Scientific Methods As Applied To Child Education In "the Children's Houses"

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84               THE MONTESSORI METHOD
in his own place. And this freedom is not only an ex­ternal sign of liberty, but a means of education. If by an awkward movement a child upsets a chair, which falls noisily to the floor, he will have an evident proof of his own incapacity; the same movement had it taken place amid stationary benches would have passed unnoticed by him. Thus the child has some means by which he can correct himself, and having done so he will have before him the actual proof of the power he has gained: the little tables and chairs remain firm and silent each in its own place. It is plainly seen that the child has learned to command his movements.
In the old method, the proof of discipline attained lay in a fact entirely contrary to this; that is, in the im­mobility and silence of the child himself. Immobility and silence which hindered the child from learning to move with grace and with discernment, and left him so untrained, that, when he found himself in an environment where the benches and chairs were not nailed to the floor, he was not able to move about without overturning the lighter pieces of furniture. In the " Children's Houses " the child will not only learn to move gracefully and prop­erly, but will come to understand the reason for such de­portment. The ability to move which he acquires here will be of use to him all his life. While he is still a child, he becomes capable of conducting himself correctly, and yet, with perfect freedom.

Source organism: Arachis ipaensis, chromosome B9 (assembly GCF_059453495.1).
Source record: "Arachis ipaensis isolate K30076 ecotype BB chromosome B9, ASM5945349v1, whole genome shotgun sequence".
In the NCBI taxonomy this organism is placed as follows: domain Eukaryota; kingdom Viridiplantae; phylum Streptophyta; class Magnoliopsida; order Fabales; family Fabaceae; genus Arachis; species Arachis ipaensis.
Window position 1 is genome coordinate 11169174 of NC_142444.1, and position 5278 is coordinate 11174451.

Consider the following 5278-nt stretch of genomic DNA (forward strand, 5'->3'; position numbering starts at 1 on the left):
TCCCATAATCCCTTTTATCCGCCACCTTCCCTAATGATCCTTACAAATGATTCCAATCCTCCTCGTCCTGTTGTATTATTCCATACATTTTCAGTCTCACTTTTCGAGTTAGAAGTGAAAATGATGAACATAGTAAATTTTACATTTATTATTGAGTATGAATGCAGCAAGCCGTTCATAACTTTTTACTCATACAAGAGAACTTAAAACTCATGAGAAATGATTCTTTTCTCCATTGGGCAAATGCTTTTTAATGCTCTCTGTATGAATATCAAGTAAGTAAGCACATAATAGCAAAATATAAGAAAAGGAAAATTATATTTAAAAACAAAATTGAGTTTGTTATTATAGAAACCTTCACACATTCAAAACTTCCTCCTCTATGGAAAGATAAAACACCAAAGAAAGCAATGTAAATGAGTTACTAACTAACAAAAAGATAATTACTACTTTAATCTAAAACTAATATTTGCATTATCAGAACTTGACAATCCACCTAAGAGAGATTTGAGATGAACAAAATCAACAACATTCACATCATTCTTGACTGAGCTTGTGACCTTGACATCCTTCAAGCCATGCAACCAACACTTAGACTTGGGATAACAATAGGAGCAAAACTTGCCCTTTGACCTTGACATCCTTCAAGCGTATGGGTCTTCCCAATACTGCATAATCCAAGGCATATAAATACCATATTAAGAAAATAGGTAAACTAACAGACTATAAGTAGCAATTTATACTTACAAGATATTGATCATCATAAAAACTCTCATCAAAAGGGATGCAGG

The Directress of the Casa dei Bambini at Milan con­structed under one of the windows a long, narrow shelf upon which she placed the little tables containing the metal geometric forms used in the first lessons in design. But the shelf was too narrow, and it often happened that the children in selecting the pieces which they wished to
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